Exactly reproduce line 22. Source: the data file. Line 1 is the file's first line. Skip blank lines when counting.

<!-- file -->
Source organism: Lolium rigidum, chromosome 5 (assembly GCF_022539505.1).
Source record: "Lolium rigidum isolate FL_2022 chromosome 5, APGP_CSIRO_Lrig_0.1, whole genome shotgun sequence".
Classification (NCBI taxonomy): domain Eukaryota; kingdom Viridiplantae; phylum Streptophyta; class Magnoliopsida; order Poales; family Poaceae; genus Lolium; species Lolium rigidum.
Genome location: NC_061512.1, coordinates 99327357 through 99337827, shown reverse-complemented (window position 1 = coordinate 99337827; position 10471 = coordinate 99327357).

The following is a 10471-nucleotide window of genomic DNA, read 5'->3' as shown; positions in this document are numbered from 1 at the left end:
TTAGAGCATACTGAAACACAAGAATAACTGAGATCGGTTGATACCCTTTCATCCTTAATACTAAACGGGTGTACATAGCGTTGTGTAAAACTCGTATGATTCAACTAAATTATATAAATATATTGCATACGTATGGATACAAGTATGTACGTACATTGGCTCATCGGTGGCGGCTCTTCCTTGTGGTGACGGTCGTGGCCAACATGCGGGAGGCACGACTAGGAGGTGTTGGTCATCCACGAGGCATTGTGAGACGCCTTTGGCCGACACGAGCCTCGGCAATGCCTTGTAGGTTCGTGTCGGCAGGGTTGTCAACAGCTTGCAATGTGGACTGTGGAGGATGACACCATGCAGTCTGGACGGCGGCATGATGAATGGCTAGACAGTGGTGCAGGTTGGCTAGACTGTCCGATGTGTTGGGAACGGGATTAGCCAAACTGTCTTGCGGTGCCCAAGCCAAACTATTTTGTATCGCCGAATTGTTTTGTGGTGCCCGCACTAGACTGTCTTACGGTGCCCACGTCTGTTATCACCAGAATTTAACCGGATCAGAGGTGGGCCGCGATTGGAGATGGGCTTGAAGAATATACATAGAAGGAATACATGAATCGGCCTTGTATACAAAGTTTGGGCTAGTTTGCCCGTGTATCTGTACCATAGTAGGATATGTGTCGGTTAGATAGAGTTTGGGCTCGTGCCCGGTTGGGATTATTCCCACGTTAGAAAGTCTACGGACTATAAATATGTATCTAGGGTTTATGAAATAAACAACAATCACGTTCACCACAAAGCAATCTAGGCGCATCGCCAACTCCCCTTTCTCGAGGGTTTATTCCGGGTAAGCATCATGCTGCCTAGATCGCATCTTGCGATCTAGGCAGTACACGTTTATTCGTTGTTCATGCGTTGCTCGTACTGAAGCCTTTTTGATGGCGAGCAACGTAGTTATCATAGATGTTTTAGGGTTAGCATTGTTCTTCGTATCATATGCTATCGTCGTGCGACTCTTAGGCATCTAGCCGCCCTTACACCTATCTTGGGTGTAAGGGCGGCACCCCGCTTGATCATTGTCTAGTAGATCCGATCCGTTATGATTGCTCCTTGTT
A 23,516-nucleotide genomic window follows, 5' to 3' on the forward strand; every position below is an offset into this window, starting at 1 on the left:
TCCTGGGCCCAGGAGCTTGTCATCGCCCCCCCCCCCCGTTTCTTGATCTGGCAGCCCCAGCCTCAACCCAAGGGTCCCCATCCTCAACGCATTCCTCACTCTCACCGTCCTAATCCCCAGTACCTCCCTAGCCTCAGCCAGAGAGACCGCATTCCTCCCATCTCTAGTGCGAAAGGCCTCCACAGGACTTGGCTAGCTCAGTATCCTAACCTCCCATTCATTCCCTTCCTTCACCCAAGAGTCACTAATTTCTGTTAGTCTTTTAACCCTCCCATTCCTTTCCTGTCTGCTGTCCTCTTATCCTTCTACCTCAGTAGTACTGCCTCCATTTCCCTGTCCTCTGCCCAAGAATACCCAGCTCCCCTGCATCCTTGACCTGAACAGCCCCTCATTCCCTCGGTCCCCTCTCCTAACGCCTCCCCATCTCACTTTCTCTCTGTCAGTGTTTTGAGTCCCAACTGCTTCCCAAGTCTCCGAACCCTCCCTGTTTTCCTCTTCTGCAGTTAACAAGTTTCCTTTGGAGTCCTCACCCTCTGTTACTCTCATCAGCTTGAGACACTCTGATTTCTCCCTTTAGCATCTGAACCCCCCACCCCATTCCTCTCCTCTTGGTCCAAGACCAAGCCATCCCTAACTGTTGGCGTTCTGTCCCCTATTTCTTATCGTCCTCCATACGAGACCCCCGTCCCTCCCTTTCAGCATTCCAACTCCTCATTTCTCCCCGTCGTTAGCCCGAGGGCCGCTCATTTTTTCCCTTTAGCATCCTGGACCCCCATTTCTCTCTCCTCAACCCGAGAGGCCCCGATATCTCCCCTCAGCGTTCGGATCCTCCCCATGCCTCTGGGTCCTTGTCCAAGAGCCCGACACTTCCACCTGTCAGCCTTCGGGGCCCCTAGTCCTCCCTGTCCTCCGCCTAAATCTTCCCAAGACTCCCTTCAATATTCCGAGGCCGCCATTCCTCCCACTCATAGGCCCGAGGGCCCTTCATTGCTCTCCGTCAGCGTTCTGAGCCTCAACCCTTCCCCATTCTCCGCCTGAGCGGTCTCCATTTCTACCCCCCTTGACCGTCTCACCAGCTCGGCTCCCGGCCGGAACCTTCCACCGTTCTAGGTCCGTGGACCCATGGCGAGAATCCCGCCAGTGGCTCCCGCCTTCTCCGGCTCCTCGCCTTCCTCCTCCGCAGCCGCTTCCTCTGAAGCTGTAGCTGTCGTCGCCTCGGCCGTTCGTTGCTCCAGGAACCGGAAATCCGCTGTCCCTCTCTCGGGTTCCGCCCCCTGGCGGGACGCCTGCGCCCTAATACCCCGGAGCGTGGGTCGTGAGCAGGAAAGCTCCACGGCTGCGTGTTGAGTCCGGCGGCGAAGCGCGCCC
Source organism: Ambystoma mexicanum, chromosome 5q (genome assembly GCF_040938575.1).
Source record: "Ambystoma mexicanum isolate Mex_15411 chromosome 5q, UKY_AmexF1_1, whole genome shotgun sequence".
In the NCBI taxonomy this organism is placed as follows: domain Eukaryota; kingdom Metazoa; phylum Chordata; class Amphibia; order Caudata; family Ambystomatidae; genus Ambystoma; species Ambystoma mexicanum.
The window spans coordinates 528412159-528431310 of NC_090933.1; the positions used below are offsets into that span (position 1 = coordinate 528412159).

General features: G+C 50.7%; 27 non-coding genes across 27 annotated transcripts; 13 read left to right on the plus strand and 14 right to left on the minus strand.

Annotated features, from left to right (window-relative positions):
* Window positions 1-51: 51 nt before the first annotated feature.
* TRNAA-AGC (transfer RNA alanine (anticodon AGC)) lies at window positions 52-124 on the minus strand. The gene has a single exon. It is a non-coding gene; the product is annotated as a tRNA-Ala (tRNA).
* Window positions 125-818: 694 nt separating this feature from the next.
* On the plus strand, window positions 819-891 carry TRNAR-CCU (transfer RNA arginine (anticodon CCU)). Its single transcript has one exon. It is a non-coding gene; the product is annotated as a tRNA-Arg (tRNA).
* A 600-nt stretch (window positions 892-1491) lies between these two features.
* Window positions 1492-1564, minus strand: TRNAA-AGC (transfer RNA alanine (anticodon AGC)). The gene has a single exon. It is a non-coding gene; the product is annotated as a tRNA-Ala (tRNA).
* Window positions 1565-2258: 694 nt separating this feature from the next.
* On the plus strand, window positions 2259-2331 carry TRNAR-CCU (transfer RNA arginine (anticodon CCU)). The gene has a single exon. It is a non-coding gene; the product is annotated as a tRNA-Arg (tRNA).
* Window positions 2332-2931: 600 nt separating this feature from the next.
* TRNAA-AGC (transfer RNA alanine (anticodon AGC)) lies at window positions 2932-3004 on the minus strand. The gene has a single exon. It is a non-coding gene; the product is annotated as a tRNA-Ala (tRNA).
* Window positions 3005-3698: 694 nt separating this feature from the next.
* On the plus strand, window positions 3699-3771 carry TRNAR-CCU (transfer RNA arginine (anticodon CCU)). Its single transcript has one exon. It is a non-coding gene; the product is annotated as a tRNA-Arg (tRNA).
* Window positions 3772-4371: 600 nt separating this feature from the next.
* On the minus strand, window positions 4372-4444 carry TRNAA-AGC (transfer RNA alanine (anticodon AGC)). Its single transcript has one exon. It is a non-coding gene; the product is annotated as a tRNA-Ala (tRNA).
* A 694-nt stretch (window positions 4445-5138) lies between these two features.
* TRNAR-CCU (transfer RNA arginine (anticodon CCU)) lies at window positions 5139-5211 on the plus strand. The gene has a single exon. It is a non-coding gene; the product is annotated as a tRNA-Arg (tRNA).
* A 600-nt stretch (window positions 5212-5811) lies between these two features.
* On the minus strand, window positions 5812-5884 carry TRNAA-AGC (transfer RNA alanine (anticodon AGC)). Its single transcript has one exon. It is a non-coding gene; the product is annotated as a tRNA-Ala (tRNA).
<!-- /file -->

* On the plus strand, window positions 2259-2331 carry TRNAR-CCU (transfer RNA arginine (anticodon CCU)). The gene has a single exon. It is a non-coding gene; the product is annotated as a tRNA-Arg (tRNA).